Eurofound’s work on COVID-19 examines the far-reaching socioeconomic implications of the pandemic across Europe as they continue to impact living and working conditions. A key element of the research is the e-survey, conducted in three rounds – in April and July 2020 and in March 2021. This is complemented by the inclusion of research into the ongoing effects of the pandemic in much of Eurofound’s other areas of work.
The European Working Conditions Survey (EWCS) launched in 1990 and is carried out every five years, with the latest edition in 2015. It provides an overview of trends in working conditions and quality of employment for the last 30 years. It covers issues such as employment status, working time duration and organisation, work organisation, learning and training, physical and psychosocial risk factors, health and safety, work–life balance, worker participation, earnings and financial security, work and health, and most recently also the future of work.
The European Restructuring Monitor has reported on the employment impact of large-scale business restructuring since 2002. This series includes its restructuring-related databases (events, support instruments and legislation) as well as case studies and publications.
Eurofound’s Flagship report series 'Challenges and prospects in the EU' comprise research reports that contain the key results of multiannual research activities and incorporate findings from different related research projects. Flagship reports are the major output of each of Eurofound’s strategic areas of intervention and have as their objective to contribute to current policy debates.
Eurofound’s European Company Survey (ECS) maps and analyses company policies and practices which can have an impact on smart, sustainable and inclusive growth, as well as the development of social dialogue in companies. This series consists of outputs from the ECS 2019, the fourth edition of the survey. The survey was first carried out in 2004–2005 as the European Survey on Working Time and Work-Life Balance.
This series reports on and updates latest information on the involvement of national social partners in policymaking. The series analyses the involvement of national social partners in the implementation of policy reforms within the framework of social dialogue practices, including their involvement in elaborating the National Reform Programmes (NRPs).
This series reports on the new forms of employment emerging across Europe that are driven by societal, economic and technological developments and are different from traditional standard or non-standard employment in a number of ways. This series explores what characterises these new employment forms and what implications they have for working conditions and the labour market.
The European Company Survey (ECS) is carried out every four to five years since its inception in 2004–2005, with the latest edition in 2019. The survey is designed to provide information on workplace practices to develop and evaluate socioeconomic policy in the EU. It covers issues around work organisation, working time arrangements and work–life balance, flexibility, workplace innovation, employee involvement, human resource management, social dialogue, and most recently also skills use, skills strategies and digitalisation.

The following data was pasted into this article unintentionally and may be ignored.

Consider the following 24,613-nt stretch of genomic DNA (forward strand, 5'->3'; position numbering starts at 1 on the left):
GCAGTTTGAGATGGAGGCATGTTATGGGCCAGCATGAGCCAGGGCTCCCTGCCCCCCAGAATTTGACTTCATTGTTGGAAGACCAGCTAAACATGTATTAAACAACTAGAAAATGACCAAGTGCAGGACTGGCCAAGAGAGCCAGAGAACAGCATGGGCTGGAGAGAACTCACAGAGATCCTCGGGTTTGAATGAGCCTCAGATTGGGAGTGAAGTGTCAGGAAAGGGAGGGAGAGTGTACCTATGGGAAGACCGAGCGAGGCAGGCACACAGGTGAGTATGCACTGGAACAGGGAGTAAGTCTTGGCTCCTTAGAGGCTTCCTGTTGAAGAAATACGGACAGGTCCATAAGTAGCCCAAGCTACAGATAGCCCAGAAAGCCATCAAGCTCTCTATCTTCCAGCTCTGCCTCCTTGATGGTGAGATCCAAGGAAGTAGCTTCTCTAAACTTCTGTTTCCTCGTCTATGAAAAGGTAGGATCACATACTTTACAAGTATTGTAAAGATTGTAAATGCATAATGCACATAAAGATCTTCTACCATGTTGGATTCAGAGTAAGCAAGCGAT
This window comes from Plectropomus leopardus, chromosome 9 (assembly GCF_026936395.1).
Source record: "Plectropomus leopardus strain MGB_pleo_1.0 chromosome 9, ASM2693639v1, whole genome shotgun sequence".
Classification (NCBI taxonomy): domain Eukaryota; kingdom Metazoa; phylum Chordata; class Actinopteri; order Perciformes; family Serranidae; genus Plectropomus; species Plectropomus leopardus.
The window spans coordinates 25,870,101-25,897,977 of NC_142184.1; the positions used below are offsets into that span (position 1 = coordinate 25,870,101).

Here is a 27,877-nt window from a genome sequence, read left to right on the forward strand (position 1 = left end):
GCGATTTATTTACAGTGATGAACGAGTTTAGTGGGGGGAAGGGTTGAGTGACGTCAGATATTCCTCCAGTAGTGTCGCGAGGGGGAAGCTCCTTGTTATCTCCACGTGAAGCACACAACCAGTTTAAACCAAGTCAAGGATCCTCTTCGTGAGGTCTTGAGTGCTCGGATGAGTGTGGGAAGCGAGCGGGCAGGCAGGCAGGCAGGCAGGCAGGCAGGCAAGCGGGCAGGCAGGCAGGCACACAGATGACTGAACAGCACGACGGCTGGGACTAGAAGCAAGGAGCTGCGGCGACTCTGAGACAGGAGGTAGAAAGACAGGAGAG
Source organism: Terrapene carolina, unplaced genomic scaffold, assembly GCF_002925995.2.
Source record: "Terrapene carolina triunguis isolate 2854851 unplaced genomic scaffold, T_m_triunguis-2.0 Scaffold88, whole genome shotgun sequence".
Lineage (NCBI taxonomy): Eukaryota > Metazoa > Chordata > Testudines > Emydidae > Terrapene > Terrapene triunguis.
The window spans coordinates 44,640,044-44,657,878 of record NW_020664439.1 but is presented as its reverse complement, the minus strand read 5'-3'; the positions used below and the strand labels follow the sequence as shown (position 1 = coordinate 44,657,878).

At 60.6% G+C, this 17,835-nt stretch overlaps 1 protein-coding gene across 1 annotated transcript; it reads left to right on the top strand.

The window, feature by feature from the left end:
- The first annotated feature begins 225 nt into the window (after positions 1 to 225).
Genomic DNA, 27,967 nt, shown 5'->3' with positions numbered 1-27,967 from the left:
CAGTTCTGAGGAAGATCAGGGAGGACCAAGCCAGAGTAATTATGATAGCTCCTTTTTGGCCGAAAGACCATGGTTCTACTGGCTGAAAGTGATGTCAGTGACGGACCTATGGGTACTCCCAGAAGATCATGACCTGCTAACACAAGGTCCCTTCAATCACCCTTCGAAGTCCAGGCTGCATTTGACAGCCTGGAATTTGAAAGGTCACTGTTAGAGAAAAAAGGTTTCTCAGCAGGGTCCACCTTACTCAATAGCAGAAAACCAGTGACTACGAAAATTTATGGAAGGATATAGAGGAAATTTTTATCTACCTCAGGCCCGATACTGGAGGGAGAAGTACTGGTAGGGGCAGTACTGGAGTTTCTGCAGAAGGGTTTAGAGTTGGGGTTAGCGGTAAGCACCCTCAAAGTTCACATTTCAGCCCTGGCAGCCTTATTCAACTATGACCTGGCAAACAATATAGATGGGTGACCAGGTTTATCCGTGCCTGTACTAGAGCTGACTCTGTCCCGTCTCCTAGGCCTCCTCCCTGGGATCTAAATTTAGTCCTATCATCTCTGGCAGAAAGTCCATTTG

This report explores the drivers of economic and social convergence in Europe, using a selected set of economic and social indicators to examine trends in the performance of individual Member States. It also investigates what role the Economic and Monetary Union plays in convergence, particularly in southern and eastern Member States. The impact of the COVID-19 pandemic on convergence is analysed and initial conclusions are drawn about the impact of EU recovery packages and their ability to prevent divergence.
This study provides information allowing for an assessment of the representativeness of the actors involved in the European sectoral social dialogue committee for the textiles and clothing sector. Their relative representativeness legitimises their right to be consulted, their role and effective participation in the European sectoral social dialogue and their capacity to negotiate agreements. The aim of this Eurofound study on representativeness is to identify the relevant national and European social partner organisations in the textiles and clothing sector in the EU Member States.
This report analyses how working conditions, job quality and working life outcomes – such as work–life balance, health and well-being, and sustainability of work – changed between February 2020 and spring 2021. Following up on responses to the European Working Conditions Survey (EWCS) 2020, it explores the differences between three distinct groups of workers: those teleworking during the COVID-19 pandemic, those who continued to work on their employers' premises as frontline staff, and those who were furloughed or worked reduced hours.
This study provides information allowing for an assessment of the representativeness of the actors involved in the European sectoral social dialogue committee for the professional football sector. Their relative representativeness legitimises their right to be consulted, their role and effective participation in the European sectoral social dialogue and their capacity to negotiate agreements. The aim of this Eurofound’s study on representativeness is to identify the relevant national and European social partner organisations in the professional football sector in the EU Member States.
The use of artificial intelligence, advanced robotics and the Internet of Things technologies in the workplace can bring about fundamental changes in work organisation and working conditions. This report analyses the ethical and human implications of the use of these technologies at work by drawing on qualitative interviews with policy stakeholders, input from the Network of Eurofound Correspondents and Delphi expert surveys, and case studies.